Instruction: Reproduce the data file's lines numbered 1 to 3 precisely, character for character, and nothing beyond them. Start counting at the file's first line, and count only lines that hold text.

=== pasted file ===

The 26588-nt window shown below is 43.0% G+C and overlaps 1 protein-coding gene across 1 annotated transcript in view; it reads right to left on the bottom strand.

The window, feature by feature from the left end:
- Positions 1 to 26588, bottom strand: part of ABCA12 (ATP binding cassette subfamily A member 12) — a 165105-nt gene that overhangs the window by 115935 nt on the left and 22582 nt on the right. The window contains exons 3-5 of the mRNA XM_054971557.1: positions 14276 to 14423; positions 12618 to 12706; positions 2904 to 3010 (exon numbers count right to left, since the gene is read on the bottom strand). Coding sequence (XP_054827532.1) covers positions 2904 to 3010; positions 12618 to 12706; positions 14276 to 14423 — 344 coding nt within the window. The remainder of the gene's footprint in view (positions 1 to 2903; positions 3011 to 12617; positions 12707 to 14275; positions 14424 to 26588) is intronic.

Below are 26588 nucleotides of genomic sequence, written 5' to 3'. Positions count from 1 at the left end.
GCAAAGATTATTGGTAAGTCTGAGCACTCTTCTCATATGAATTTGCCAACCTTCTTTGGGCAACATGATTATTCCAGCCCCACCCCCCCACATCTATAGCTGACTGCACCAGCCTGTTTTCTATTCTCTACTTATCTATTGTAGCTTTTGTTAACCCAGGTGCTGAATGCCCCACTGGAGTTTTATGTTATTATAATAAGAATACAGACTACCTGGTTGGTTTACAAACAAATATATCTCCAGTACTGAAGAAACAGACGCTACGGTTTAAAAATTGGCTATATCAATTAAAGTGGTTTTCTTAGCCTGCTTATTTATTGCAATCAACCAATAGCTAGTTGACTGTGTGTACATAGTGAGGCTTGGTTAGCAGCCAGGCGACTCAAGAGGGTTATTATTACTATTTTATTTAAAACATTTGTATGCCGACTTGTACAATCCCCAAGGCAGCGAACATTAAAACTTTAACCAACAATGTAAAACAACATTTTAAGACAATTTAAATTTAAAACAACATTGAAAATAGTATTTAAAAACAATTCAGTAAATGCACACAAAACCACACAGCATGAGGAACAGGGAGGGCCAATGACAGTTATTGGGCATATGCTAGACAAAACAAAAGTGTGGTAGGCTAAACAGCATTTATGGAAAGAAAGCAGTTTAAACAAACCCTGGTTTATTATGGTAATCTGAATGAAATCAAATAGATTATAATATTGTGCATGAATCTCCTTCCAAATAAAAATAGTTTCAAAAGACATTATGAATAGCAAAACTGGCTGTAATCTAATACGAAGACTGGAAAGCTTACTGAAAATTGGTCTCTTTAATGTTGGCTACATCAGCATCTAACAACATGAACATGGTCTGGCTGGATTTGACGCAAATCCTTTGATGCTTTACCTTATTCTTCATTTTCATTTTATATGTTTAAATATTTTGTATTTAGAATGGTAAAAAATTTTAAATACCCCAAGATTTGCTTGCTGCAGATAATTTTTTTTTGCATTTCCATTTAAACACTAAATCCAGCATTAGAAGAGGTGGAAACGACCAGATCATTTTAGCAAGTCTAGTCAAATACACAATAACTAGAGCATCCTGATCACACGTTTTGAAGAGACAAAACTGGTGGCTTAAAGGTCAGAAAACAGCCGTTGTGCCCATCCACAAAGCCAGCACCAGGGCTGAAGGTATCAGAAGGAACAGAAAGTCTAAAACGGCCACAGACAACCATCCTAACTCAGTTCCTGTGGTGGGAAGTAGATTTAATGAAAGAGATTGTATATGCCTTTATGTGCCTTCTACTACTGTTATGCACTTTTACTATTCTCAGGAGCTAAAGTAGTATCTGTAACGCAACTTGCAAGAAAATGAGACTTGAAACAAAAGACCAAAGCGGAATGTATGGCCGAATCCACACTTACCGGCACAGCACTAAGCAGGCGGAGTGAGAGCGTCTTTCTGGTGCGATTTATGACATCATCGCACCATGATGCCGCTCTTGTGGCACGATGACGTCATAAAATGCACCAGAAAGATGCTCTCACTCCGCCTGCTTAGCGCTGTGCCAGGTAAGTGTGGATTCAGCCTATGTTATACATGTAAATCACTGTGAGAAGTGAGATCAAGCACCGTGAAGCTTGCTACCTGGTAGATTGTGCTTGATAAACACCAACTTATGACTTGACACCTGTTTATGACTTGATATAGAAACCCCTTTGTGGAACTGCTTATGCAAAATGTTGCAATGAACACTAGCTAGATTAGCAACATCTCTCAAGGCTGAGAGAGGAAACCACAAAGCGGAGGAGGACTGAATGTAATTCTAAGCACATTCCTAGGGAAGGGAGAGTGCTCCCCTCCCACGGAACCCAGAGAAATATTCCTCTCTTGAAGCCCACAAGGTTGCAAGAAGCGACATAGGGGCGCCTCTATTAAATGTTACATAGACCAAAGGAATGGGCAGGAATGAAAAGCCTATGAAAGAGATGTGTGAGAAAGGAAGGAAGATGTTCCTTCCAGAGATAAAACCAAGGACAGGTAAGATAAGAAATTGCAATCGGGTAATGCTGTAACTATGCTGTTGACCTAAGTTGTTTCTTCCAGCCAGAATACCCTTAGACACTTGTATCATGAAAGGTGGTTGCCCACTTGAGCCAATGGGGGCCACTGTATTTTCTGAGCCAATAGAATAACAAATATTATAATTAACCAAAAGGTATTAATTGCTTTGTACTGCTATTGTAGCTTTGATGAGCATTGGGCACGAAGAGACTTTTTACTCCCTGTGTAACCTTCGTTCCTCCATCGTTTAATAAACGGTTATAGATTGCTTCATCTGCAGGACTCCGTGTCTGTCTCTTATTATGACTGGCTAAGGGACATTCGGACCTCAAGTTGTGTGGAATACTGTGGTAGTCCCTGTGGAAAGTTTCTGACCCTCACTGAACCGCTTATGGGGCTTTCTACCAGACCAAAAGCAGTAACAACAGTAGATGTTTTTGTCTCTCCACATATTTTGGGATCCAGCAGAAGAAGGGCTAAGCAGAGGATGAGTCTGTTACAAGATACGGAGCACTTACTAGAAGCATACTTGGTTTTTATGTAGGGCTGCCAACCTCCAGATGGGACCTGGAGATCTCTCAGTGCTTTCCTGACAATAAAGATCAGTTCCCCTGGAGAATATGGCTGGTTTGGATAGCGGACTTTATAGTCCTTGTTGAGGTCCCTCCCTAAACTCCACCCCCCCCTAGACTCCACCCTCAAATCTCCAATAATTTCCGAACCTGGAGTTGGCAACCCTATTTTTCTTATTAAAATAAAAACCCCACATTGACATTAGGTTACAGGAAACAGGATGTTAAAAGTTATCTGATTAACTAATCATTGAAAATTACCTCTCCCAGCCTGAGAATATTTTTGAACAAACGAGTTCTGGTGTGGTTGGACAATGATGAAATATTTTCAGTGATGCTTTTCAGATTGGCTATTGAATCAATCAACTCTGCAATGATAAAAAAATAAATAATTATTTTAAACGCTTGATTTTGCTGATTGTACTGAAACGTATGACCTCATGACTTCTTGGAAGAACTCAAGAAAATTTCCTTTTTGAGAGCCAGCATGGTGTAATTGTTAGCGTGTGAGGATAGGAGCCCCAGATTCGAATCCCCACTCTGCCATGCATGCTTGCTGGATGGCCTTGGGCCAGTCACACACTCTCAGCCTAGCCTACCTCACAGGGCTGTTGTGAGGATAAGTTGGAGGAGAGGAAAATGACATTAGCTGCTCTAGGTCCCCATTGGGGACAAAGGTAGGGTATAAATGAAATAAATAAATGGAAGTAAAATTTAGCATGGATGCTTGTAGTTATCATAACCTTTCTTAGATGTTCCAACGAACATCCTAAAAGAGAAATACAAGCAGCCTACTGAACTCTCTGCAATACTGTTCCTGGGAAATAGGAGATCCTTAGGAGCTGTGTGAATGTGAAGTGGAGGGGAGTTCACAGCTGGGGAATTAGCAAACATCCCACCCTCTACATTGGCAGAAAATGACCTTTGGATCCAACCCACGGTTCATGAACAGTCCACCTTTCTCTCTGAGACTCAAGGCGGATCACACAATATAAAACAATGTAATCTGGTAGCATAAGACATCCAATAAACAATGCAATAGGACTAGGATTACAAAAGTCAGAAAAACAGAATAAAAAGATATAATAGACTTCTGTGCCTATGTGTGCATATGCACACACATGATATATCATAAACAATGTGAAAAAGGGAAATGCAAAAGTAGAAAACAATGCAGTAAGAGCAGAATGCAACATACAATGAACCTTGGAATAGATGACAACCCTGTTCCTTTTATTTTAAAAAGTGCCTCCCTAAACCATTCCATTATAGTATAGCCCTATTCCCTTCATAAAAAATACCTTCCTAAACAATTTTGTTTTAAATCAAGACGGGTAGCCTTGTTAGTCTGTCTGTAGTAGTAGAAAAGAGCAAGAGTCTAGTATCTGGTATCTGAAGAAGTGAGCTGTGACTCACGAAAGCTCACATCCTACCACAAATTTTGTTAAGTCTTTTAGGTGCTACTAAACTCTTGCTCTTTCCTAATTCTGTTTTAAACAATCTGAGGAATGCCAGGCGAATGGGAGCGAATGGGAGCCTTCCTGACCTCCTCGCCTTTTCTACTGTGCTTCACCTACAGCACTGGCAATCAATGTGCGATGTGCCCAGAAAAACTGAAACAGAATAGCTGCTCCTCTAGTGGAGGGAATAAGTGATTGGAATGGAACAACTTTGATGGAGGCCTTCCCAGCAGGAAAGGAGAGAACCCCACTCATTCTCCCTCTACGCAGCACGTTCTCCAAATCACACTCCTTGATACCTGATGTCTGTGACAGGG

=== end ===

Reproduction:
The 26588-nt window shown below is 43.0% G+C and overlaps 1 protein-coding gene across 1 annotated transcript in view; it reads right to left on the bottom strand.

The window, feature by feature from the left end:
- Positions 1 to 26588, bottom strand: part of ABCA12 (ATP binding cassette subfamily A member 12) — a 165105-nt gene that overhangs the window by 115935 nt on the left and 22582 nt on the right. The window contains exons 3-5 of the mRNA XM_054971557.1: positions 14276 to 14423; positions 12618 to 12706; positions 2904 to 3010 (exon numbers count right to left, since the gene is read on the bottom strand). Coding sequence (XP_054827532.1) covers positions 2904 to 3010; positions 12618 to 12706; positions 14276 to 14423 — 344 coding nt within the window. The remainder of the gene's footprint in view (positions 1 to 2903; positions 3011 to 12617; positions 12707 to 14275; positions 14424 to 26588) is intronic.